Academic journal article The Hastings Center Report

Federal Privacy and Confidentiality

Academic journal article The Hastings Center Report

Federal Privacy and Confidentiality

Article excerpt

Human reproduction will be subject to extensive control within the next few decades. Better contraceptive methods and the ability to facilitate and manipulate fertilization and gestation will give couples greater control over fertility. Once an in vitro embryo has been created, or a pregnancy has been established, the ability to evaluate the embryo and fetus thoroughly will increase dramatically, with progress in human genetic research. Preconception and preimplantation genetic testing and screening are now possible, and the technology to perform prenatal screening early in gestation is advancing rapidly. Nonsurgical abortions earlier in pregnancy may make abortion a less traumatic experience for women, and thus foster its use in a broader range of circumstances. These capabilities all may be brought to bear to enable and, perhaps, encourage fine-grained genetic selection of future children.

The prerogative of using prenatal screening and selective abortion to avoid the birth of a seriously impaired child has been widely accepted in our society. For the past twenty years, a consistent 79 percent of the U.S. public has believed that abortion should be available "if there would be a serious defect in the baby."[1] Therefore, despite the ethical concerns associated with prenatal testing and abortion, these services will continue to be an integral aspect of reproductive medicine. As technology advances, however, the capabilities will be available to test and screen for conditions that do not produce "serious defects." Genetic conditions that produce relatively mild impacts on health will be identifiable in the embryo or fetus. Late-onset conditions and genetic factors which have only a probability of affecting health will also be located in the fetal genome. It is even possible that genetic factors that influence a broad range of normal physical and behavioral characteristics will be predictable early in fetal development. Prospective parents soon may have the capability of selecting their most desirable embryo in vitro, or terminating all undesirable fetuses in vivo until the "right" child is delivered.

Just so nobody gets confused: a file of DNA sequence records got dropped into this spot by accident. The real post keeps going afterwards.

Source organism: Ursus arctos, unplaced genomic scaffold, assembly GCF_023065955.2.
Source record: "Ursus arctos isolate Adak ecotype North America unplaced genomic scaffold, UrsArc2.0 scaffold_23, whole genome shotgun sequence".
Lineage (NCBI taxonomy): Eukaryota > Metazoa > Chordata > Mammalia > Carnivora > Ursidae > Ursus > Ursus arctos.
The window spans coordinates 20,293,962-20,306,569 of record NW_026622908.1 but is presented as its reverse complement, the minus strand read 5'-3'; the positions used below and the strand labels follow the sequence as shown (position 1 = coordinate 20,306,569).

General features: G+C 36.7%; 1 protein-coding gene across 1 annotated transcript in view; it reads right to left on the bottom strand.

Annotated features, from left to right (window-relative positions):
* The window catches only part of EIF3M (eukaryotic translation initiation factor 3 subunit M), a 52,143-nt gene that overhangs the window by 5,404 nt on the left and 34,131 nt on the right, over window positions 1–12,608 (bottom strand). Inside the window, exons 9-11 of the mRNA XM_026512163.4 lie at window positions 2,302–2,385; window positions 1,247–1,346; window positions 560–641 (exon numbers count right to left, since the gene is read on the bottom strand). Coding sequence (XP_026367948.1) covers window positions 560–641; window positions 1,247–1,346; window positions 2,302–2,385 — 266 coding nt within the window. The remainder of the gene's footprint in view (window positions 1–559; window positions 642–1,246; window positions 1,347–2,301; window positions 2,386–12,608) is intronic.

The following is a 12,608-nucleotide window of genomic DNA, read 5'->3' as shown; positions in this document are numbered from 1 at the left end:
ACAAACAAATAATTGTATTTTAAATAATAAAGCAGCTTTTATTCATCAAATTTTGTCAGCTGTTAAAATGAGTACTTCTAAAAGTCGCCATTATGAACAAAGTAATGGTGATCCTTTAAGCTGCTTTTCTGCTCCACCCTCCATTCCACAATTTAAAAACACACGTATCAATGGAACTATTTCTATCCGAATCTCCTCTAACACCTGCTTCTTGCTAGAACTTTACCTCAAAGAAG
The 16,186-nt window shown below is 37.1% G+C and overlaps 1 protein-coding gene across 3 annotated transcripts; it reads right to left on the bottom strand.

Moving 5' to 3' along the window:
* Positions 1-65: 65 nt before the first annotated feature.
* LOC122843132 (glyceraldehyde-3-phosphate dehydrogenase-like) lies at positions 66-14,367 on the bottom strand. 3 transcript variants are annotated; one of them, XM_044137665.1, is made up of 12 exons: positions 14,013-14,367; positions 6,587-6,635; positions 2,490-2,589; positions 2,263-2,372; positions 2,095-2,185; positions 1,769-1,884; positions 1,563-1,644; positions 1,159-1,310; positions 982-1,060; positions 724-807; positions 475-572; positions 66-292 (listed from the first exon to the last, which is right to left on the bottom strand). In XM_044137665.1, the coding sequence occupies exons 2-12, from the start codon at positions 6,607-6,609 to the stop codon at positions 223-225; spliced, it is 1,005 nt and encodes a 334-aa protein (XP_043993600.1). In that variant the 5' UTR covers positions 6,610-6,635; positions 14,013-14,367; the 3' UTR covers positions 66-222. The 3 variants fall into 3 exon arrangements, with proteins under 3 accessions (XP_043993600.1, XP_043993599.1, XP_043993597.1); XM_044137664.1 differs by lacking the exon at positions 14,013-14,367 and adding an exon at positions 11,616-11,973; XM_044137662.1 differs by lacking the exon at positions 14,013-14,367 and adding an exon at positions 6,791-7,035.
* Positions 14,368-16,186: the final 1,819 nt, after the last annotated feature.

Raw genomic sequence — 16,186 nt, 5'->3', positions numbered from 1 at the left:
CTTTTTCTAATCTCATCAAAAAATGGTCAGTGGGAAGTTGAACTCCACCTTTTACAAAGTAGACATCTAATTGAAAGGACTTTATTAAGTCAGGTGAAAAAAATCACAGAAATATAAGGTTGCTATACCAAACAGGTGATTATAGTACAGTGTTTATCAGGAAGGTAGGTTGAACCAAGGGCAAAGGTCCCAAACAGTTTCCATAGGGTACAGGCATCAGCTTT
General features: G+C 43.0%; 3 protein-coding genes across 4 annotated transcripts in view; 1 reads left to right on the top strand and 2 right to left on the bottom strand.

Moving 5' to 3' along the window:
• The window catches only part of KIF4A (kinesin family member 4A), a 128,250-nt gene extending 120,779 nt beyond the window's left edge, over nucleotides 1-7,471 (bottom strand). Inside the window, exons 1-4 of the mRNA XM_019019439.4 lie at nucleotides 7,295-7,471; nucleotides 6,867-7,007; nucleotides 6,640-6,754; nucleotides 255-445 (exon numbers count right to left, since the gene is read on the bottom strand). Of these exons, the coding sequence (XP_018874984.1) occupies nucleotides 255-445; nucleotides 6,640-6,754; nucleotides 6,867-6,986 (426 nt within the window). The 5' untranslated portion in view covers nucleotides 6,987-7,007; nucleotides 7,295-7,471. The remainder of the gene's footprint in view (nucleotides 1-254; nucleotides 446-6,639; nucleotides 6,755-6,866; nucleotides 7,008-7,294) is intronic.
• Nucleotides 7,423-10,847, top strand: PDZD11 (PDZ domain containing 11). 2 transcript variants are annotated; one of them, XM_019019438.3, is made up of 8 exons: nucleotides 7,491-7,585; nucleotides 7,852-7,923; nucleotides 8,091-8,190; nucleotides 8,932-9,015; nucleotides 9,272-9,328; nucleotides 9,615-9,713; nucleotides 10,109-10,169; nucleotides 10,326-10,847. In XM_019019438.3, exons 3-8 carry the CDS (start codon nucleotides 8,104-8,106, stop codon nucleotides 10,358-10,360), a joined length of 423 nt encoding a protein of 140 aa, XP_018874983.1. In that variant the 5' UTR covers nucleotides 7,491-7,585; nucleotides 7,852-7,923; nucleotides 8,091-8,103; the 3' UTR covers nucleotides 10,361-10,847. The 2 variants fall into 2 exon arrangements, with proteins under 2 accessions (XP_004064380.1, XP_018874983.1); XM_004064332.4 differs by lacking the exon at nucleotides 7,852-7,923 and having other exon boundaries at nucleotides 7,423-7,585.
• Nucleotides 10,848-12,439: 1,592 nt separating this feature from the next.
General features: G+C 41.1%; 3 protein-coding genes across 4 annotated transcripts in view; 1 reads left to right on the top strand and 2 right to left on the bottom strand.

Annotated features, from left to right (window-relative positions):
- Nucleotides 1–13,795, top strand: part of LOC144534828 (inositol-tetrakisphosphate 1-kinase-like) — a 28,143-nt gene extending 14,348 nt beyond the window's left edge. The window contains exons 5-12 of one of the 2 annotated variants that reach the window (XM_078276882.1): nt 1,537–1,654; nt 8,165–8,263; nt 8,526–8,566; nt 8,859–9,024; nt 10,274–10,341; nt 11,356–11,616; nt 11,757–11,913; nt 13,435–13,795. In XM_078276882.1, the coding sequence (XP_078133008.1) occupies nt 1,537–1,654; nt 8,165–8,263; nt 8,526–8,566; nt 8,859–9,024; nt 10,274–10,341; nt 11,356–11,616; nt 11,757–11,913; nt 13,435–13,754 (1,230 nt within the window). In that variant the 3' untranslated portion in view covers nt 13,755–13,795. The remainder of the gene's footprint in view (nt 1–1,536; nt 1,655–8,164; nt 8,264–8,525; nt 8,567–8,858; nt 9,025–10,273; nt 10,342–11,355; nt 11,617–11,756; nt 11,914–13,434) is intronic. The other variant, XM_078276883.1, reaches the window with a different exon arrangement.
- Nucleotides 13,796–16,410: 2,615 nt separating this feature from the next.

The choice of whether, and how much, to control the biologic nature of future generations is at issue. Are there any limits our society should establish on the application of prenatal testing and screening technology? The recent report of the Committee on Assessing Genetic Risks of the Institute of Medicine (IOM) recommended that "prenatal diagnosis not be used for minor conditions or characteristics,"[2] yet provided no definition of "minor." The medical profession is a primary gatekeeper for reproductive technology, so if limits on technology are appropriate, the medical profession must take some responsibility for establishing these guidelines.[3] Yet these issues are not simply medical in a narrow sense, they are also deeply philosophical. Control over reproduction and the fundamental relationship between parent and child are at stake, so these are issues with which society as a whole must grapple and come to some reasoned consensus. Standards of practice for the medical profession must reflect the results of a broad social debate over competing moral values.

In this article, I develop an argument for legal and ethical limitations on the application of prenatal testing and screening technology. The issues of choice in this context are substantially different from the issues in the classic abortion debate. Different rights and interests are involved in prenatal screening and selective abortion, and a different framework must be maintained to debate the moral issues in this context. I will suggest that for some medical conditions, respect for the privacy and confidentiality of the fetus outweigh parental rights to information about the fetus. Preliminary definitions for what constitute "serious defects" and "minor conditions" will be developed.

At the outset, I emphasize that the limitations under discussion for prenatal technology are both legal and ethical in nature. …

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